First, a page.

‘Dunkirk’ is a World War II film by Christopher Nolan which depicts the story of a French beach and harbour where allied soldiers were caught in a fierce battle, with nowhere to escape.
Christopher Nolan is a director who puts a lot of thought into writing and directing his films. He's a visual storyteller who cares dearly about the narrative structure he painstakingly arranges on the screen while treating his audience with substantial intelligence. For years, he’s broken new ground in cinema by tackling complex concepts with multiple layers that unravel with repeat viewings. So it shouldn’t come as a surprise that ‘Dunkirk’ is another Nolan film that will reveal new aspects a second or even third time around.
At the outset, this story is relatively straightforward – almost 4 lakh allied soldiers are stranded on a beach, surrounded by land and being picked off slowly by air bombers. They need to be evacuated by sea, but there aren’t many ships to ferry them off. It’s an absolutely harrowing predicament to be in, and Nolan captures the fear, anxiety, strength and bravery of those involved in equal measure. He does not politicise or glorify the notion of war, instead choosing to portray it for what it is – a complex game of survival, with little room for heroics. What’s astounding is his ability to do so with minimal dialogue. Arguably, any of the actors could be easily replaced and the movie wouldn’t be hampered. Each soldier, officer, pilot, general and captain has his own significant role to play but in the absence of emotional pandering, the entire event itself turns into the lead character.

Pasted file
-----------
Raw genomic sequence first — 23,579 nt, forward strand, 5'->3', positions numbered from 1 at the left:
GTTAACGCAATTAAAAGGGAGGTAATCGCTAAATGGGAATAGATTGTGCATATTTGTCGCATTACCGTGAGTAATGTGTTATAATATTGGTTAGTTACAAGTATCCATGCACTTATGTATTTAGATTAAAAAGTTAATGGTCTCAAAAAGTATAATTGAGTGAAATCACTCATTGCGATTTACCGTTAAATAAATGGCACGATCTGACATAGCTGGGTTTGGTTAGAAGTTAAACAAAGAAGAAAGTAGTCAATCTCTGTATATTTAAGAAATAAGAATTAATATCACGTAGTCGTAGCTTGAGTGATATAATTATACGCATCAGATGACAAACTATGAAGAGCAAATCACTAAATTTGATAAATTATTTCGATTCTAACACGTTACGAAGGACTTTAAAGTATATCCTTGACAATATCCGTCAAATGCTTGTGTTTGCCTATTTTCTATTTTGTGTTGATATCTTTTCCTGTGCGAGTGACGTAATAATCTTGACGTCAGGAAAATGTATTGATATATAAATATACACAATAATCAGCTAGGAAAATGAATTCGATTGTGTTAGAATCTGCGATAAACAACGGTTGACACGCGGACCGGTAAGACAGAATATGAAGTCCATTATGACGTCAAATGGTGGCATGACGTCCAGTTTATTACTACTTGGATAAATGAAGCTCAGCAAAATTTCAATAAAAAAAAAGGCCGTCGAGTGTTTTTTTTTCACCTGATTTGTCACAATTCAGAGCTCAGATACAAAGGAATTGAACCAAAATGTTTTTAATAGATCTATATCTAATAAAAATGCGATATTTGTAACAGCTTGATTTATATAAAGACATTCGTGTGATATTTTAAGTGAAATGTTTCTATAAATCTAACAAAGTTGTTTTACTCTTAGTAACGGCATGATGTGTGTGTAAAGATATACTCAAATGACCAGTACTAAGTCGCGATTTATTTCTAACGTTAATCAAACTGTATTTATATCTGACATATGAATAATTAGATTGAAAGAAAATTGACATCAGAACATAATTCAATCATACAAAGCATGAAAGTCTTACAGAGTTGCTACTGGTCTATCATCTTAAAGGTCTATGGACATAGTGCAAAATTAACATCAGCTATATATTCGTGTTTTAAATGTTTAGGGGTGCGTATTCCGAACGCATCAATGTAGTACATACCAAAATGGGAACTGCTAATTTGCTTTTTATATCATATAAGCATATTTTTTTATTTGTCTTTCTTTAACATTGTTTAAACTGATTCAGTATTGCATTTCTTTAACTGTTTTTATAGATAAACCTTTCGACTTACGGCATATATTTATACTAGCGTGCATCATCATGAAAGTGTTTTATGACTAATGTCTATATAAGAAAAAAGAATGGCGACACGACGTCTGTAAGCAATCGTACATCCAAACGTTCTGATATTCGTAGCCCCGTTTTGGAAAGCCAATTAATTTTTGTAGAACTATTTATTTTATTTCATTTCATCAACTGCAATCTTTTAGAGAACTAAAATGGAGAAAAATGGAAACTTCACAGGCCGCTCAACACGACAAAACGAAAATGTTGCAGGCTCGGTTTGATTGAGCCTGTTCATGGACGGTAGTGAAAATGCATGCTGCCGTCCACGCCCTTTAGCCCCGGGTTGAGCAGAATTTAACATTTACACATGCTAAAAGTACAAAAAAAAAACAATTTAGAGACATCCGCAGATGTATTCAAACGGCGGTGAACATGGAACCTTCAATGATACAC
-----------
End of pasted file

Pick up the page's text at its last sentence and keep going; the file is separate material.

His decision to completely abstain from CGI, and opting for practical effects instead, makes every gunshot, explosion and dogfight feel extremely real and potent. This is further accentuated by an unnerving musical score by Hans Zimmer that only adds to the nonstop tension. These elements combine to make ‘Dunkirk’ a purely visceral experience, especially in IMAX. While it is not for the average moviegoer – if you’re looking for a fun and mindless action flick there are other options around – it is the first real contender for ‘Best Picture', and a number of other technical awards. If nothing else, it is yet another landmark achievement by one of the most important and skilled storytellers in the present generation of filmmaking.